Aphids that live in temperate or boreal regions have to be able to survive overwinter. Aphids, depending on species, are able to pass winter in two ways. If they are holocyclic i.e. possess an egg-laying stage, they usually overwinter as eggs. Aphid eggs are extremely cold-hardy; they have been reported to have super-cooling points of about -42oC (Somme ). If laid on a woody host, eggs are usually laid in the bud axils as in the case of the apple aphid, Aphis pomi, the black bean aphid Aphis fabae and the bird cherry aphid, Rhopaloishum padi.
In some instances, such as the sycamore aphid, Drepanosiphum platanoidis, eggs are laid directly on the tree bark or in crevices in the bark or even in lichen growing on the bark. See if you can spot the eggs in the picture below.
If however, the aphid in question lives on an herbaceous host, the eggs may be laid directly on the ground, on or amongst fallen leaves or at the base of grass tussock.
The other strategy adopted by those aphids that are anholocyclic, such as the green spruce aphid, Elatobium abietinum, is to pass the winter as an active stage, either as an adult or immature nymph. Those holocyclic aphids that have anholcyclic strains are also able to adopt this strategy. Despite their soft bodies and fragile appearance, aphids have quite low super-cooling points values such as -26oC having been reported (Griffiths & Wratten, 1979).
A potential advantage of using an active overwintering stage and not an egg, is that if they survive the winter, they are able to start reproducing sooner, particularly if they are a host –alternating aphid, where the aphids hatching from eggs, have to spend time developing and reproducing on the primary woody host before being able to migrate to the secondary hosts. This also applies, to a lesser extent, to those holoyclic aphids living on herbaceous plants, although the temporal advantage is not as great. One would assume that given the relative cold-hardiness attributes of aphid eggs and adults that in a country such as the UK where winter temperatures below -10oC are both infrequent and short lasting, winter survival of aphids would be extremely high if not guaranteed. This is not the case. For example, eggs mortality of the bird cherry aphids is typically around 70-80% as shown in my first ever publication (no fancy graphics packages in those days, just Letraset , Indian ink, stencils and tracing paper). Actually people had measured aphid egg mortality much earlier than this (Gillette, 1908) but I was the first person to monitor mortality throughout the winter and show that it occurred at a steady rate irrespective of the severity of the winter.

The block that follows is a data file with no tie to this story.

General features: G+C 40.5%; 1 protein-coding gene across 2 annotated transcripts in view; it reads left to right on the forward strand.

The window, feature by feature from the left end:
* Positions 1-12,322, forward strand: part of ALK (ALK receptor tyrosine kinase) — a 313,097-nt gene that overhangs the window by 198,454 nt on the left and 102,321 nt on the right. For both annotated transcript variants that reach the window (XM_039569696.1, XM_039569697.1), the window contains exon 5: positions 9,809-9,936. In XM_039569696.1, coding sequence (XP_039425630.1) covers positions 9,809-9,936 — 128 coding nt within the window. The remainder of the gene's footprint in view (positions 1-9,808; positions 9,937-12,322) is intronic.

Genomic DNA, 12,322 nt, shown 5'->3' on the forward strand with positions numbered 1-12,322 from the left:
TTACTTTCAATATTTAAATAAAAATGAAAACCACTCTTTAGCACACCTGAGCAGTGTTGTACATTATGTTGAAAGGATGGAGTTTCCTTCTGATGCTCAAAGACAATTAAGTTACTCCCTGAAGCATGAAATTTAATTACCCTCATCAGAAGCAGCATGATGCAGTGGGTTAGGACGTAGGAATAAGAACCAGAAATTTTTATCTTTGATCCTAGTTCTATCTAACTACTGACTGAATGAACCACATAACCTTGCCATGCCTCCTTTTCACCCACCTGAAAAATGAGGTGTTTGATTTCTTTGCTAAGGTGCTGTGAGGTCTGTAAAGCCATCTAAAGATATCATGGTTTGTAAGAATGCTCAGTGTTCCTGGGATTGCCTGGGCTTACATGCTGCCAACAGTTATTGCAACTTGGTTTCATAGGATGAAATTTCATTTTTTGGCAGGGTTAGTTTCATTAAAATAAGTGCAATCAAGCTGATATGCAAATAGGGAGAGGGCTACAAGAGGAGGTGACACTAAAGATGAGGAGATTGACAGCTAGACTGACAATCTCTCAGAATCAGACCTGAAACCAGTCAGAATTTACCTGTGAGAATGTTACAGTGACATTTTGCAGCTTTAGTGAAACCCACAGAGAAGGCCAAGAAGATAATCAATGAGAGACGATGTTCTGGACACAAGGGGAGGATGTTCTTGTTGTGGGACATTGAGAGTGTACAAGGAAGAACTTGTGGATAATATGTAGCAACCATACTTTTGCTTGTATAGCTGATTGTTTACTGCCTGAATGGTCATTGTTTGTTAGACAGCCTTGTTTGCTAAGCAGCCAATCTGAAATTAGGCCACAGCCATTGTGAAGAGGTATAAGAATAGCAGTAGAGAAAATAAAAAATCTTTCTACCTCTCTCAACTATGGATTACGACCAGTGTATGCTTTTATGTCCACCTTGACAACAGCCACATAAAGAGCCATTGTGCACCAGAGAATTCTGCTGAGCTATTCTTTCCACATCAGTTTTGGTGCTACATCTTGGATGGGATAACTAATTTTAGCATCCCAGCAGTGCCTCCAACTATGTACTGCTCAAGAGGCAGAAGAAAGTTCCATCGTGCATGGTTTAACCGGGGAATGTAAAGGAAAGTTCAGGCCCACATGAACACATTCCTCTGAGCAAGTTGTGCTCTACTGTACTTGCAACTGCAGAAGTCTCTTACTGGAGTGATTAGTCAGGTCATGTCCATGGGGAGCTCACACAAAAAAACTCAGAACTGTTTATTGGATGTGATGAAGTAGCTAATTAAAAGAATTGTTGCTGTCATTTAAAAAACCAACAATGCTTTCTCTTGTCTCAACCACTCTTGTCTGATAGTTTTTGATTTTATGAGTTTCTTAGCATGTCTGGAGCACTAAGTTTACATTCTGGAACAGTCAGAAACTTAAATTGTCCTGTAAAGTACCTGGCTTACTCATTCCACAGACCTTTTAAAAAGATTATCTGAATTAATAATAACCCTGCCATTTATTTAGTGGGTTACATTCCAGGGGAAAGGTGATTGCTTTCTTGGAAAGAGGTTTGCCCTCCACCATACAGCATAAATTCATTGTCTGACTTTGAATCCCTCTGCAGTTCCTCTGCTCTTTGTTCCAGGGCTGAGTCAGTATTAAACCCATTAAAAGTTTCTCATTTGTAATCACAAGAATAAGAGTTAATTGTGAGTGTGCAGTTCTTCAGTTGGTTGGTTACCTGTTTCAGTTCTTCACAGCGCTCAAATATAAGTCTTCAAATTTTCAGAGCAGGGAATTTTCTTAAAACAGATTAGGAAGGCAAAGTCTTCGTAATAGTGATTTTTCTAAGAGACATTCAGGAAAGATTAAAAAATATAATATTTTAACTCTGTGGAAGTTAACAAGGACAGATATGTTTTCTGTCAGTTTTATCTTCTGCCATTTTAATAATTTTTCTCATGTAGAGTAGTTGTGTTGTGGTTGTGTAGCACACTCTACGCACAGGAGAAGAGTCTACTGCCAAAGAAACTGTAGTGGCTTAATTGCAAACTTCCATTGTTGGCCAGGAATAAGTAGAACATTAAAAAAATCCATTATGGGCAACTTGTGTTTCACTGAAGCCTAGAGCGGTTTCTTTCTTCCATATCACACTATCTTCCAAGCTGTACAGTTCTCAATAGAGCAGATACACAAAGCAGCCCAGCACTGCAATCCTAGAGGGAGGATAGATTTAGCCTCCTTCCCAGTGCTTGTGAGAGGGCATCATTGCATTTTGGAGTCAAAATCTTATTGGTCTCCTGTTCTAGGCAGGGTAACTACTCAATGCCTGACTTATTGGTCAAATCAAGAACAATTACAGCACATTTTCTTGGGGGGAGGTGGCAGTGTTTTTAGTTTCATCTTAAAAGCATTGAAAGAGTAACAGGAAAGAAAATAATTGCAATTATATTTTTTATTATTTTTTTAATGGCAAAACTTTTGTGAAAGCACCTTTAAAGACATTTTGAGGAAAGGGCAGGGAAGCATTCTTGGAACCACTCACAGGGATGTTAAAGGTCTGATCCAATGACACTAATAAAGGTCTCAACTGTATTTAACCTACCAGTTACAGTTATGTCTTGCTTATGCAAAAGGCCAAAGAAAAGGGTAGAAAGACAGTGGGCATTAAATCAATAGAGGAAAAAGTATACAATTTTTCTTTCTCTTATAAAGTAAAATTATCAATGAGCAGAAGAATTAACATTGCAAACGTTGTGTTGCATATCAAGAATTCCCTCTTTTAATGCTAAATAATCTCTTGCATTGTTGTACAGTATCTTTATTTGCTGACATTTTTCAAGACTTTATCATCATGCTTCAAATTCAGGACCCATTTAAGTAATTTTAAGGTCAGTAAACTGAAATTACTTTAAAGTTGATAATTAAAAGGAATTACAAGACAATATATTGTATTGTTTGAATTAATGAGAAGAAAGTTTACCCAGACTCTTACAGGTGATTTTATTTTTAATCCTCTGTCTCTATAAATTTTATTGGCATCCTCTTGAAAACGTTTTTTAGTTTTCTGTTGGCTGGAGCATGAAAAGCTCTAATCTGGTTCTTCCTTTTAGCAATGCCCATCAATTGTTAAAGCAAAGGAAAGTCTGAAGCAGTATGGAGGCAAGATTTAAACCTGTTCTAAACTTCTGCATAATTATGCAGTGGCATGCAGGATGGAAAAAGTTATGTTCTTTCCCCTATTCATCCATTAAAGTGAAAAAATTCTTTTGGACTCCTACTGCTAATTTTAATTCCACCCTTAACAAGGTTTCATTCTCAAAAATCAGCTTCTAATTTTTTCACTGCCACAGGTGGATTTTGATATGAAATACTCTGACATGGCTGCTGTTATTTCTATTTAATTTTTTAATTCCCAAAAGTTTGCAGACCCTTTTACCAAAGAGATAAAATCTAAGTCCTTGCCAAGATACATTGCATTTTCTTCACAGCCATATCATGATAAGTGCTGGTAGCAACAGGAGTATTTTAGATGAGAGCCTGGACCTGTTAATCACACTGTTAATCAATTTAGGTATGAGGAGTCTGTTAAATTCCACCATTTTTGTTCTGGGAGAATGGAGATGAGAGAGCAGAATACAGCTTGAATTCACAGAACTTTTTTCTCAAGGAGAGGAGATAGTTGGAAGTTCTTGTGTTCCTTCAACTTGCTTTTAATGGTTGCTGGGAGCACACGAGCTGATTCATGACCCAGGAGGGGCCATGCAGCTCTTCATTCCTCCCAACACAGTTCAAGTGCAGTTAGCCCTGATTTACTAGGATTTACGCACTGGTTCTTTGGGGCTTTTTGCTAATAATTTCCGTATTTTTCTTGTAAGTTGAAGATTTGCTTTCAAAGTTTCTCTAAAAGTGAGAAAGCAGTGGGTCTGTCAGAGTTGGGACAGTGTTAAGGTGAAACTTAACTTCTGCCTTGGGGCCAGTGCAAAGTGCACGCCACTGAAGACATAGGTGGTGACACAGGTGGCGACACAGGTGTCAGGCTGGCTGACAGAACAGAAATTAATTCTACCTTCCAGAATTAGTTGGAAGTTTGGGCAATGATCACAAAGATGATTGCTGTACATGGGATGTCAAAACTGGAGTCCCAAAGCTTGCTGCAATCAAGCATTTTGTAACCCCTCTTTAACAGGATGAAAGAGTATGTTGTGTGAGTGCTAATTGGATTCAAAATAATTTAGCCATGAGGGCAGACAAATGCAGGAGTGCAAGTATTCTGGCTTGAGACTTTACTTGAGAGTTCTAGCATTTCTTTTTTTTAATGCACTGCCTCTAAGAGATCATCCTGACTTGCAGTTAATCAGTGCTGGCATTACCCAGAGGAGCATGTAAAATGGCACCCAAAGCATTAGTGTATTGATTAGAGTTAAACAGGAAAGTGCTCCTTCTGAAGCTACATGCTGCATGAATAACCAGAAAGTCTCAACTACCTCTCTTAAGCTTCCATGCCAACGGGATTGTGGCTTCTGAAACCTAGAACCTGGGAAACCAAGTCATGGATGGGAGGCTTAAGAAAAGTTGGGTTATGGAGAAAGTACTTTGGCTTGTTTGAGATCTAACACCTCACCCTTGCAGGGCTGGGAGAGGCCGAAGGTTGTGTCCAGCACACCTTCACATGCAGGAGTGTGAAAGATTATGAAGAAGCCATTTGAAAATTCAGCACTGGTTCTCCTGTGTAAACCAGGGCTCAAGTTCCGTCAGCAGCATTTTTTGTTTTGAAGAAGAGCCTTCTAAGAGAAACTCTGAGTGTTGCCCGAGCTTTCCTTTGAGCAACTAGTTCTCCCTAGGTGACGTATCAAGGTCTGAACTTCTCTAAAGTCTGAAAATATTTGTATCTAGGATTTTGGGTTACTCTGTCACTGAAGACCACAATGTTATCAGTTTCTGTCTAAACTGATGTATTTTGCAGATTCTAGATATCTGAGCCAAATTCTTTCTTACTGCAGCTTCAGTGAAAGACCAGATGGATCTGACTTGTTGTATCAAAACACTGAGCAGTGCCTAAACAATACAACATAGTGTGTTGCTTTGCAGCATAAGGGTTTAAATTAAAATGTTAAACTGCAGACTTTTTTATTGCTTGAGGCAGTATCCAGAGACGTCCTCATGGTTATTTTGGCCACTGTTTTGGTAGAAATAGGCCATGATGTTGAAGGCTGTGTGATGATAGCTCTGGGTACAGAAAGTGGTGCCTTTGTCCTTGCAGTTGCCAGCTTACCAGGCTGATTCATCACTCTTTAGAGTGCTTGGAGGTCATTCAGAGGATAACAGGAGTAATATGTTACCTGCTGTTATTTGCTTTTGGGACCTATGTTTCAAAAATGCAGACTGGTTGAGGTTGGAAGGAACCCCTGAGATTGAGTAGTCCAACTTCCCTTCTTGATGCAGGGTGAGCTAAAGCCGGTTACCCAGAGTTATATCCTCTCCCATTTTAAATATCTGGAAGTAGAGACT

It is actually a function of the length of the winter that determines how many eggs survive, the longer the winter the greater the mortality.
This level of mortality is typical for all aphid species for which I have data (Leather, 1993). Some of this mortality can be attributed to predation, but most of it is intrinsic (Leather, 1981), possibly due to cryo-injury.